Seriously pleasant July weather in Western Alaska is the theme of this edition of the ALO monthly news. Temps in the 60's and 70's were common, with brief rains instead of the three day blows which historically have hit Bethel. A low turnout of bugs added to the outdoor fun, and of course, the ALO crew took full advantage of it.
One of the outings was to the Kisaralik River camp operated by the Hoffman-McDonald clan. They have had a guided fish operation there for several years but now they have dropped the commercial part of their operation. They specialize in rainbow outings, and one of their favorite spots also seems to be favored by grizzly bears. Here are a few shots of bears crossing a small creek at the same spot the camp crowd crossed several times one day. As expected, fishing and chow were both good, but not as good as the story telling.
The Angstman cabin got a lot of use as well, and this trail cam video revealed that the early bears were also showing up at the lake.
The final bear shot for July comes from Valdez, where a more urban bear seems to be shopping with the local folks.
Speaking of the Angstman cabin, it is hard to explain to folks who have never been there exactly what it is like in the wilderness area where the cabin is located. A new reality TV series to debut soon might help folks appreciate where this spot is located. The nearest neighbors are situated 15 southeast of the cabin, at a lodge known as Tikchik Narrows. The show will show what life around the lodge is like, and in the process viewers will learn a little bit about the challenge of hanging out in this remote location. Granted, guests at the lodge, who pay about $7500 a week, have it a little better than those who show up at the Angstman cabin, but many of the factors are similar. One thing to note, the lodge can't begin to match the view and solitude at the cabin, because the lodge is much further from the mountains and also closer to town, with lodge boats and planes taking off frequently. Of course they don't have an outhouse either. One of the pleasures of the cabin is the plane ride between the cabin and Bethel. The one hour flight crosses no roads, no towns, no houses, and no power lines. It goes through 75 miles of mountains, with a variety of terrain. There is no traffic, and no stoplights. On a recent flight, passengers spotted moose, caribou, black bear, grizzly bears and a wolf. The terrain includes wild rivers in steep canyons, waterfalls, glaciers, narrow passes and mountain lakes. Every flight is an adventure.
Good or bad weather, legal work continues. A payment was received form one defendant in a legal malpractice case discussed here last month. The recipient of the funds in the underlying lawsuit paid back part of that settlement to the ALO client, and the remaining case is on appeal to the Alaska Supreme Court. ALO was about to leave for Nome to begin a criminal trial recently, when ½ hour before the jet departure the DA involved emailed a dismissal of the charges. Even a late dismissal is better than no dismissal at all. Sometimes full fare tickets are a good idea.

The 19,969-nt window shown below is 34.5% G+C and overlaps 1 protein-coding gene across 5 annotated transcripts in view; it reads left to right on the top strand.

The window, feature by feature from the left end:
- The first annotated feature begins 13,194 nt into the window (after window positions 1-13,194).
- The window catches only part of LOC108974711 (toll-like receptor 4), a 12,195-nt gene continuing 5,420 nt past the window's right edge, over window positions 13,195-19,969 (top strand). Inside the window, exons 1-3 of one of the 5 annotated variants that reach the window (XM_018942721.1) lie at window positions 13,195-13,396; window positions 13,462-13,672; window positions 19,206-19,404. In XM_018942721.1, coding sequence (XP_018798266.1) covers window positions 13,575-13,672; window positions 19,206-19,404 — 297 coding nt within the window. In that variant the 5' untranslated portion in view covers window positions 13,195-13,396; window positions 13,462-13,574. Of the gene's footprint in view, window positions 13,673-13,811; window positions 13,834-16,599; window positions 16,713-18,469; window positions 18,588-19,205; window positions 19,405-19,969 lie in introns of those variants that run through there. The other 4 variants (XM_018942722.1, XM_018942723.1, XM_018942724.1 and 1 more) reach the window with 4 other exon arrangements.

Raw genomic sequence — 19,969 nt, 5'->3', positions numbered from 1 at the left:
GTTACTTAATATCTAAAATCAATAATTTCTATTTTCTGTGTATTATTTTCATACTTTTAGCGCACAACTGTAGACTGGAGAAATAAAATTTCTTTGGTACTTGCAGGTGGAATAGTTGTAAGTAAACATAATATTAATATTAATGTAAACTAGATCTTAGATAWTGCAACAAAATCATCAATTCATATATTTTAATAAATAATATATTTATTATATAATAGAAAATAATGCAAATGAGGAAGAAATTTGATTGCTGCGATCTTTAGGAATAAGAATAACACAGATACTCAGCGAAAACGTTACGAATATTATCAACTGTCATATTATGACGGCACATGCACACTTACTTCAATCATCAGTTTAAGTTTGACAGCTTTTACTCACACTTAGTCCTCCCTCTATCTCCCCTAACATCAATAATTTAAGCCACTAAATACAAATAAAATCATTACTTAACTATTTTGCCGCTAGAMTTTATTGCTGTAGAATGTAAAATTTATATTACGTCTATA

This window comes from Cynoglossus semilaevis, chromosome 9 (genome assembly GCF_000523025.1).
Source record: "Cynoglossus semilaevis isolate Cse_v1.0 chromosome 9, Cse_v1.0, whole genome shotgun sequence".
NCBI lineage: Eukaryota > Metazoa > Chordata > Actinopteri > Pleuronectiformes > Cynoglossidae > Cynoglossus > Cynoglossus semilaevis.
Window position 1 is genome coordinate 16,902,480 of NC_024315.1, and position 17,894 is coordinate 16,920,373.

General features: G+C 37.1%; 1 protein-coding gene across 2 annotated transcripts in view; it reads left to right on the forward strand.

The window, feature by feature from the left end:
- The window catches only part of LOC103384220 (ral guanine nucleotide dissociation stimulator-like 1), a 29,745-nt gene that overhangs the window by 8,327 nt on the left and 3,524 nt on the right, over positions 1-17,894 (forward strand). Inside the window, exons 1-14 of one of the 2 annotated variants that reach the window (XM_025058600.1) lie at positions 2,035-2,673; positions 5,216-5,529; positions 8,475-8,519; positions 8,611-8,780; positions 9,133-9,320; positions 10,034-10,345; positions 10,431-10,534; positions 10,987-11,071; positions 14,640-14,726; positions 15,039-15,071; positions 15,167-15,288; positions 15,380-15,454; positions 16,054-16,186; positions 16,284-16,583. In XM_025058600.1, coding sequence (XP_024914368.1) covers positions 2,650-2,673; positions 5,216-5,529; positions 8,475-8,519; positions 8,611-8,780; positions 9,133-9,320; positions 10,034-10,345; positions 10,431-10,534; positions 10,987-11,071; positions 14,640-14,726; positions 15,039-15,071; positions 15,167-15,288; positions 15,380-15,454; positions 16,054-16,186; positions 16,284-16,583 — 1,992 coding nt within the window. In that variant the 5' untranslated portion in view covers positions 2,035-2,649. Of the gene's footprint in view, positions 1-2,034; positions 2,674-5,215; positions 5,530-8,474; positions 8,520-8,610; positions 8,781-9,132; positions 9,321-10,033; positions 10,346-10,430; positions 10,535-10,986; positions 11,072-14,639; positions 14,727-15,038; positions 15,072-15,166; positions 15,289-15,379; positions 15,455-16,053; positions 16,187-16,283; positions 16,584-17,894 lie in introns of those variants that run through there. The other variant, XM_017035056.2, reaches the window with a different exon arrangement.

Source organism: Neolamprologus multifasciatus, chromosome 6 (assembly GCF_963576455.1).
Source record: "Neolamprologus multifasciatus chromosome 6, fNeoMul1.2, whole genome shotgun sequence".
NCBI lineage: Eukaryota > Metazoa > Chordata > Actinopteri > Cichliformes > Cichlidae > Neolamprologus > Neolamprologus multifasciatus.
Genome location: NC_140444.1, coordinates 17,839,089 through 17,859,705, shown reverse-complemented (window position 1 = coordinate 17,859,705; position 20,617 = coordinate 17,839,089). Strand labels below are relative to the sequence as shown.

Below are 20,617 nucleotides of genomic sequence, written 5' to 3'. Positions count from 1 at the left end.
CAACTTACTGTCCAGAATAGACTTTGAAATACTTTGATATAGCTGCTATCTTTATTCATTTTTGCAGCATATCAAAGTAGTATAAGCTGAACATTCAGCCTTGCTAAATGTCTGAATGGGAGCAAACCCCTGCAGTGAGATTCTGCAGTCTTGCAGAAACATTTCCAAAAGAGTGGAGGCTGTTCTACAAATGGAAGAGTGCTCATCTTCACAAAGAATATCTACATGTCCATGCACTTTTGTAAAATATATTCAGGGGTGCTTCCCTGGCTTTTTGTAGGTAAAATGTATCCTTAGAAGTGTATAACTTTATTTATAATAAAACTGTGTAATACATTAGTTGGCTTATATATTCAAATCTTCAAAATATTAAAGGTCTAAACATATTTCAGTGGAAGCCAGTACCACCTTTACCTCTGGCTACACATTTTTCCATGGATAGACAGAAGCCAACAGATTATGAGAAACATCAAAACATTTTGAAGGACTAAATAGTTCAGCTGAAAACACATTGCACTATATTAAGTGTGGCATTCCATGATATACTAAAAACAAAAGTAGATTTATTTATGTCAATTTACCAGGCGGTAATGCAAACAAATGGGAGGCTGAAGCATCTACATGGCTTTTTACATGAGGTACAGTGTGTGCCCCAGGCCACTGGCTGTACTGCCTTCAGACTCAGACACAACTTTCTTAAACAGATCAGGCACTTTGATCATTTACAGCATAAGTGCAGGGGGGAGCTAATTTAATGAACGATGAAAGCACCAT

Despite a late start, Bethel area fishing has been decent, and this article about one family's fish camp life is worth looking at. Preserving fish is a historic means of survival in the Bethel area which is threatened by depleted runs of some species, most notably king salmon. Other species have remained more abundant, and the Alexie family is typical of the many folks who have managed to fill their smoke houses with these other fish. One ominous threat to the future of salmon fishing here and everywhere is the increased acid content of ocean water. The process, explained in this article is a real problem, and can be measured daily. Even the most stubborn climate change denier can't dispute that our oceans have a different acid level than they had recently. No one can say at what point the salmon would disappear, but clearly most marine life has an upper limit. This is actually one threat which might get the attention of enough people to lead to changes in the way we deal with carbon dioxide in the atmosphere.
Wild flowers are always popular here. Fireweed is just about everywhere in Alaska, but that doesn't make it any less enjoyable to see. This photo from the Kenai area is stunning.
This field of bergamot mixed with some Black Eyed Susans comes from the Elk Farm in Minnesota.
These triplet fawns also come from Minnesota.
This month's mandatory moose is actually a walrus, posted on Facebook by former Kuskokwim 300 musher Kate Persons.
It is important to remember when viewing this photo that Kate is a biologist, therefore it is OK. The final animal link is perhaps the smartest dog yet.
Sunset and Mary took part in a project to paint Bethel's dumpsters. A news report in the Anchorage paper covered the results, and both of their efforts were shown. Mary's hero is her dog Bobo. Sunset's is Wonder Woman, but she was partially covered by a kid standing by the dumpster.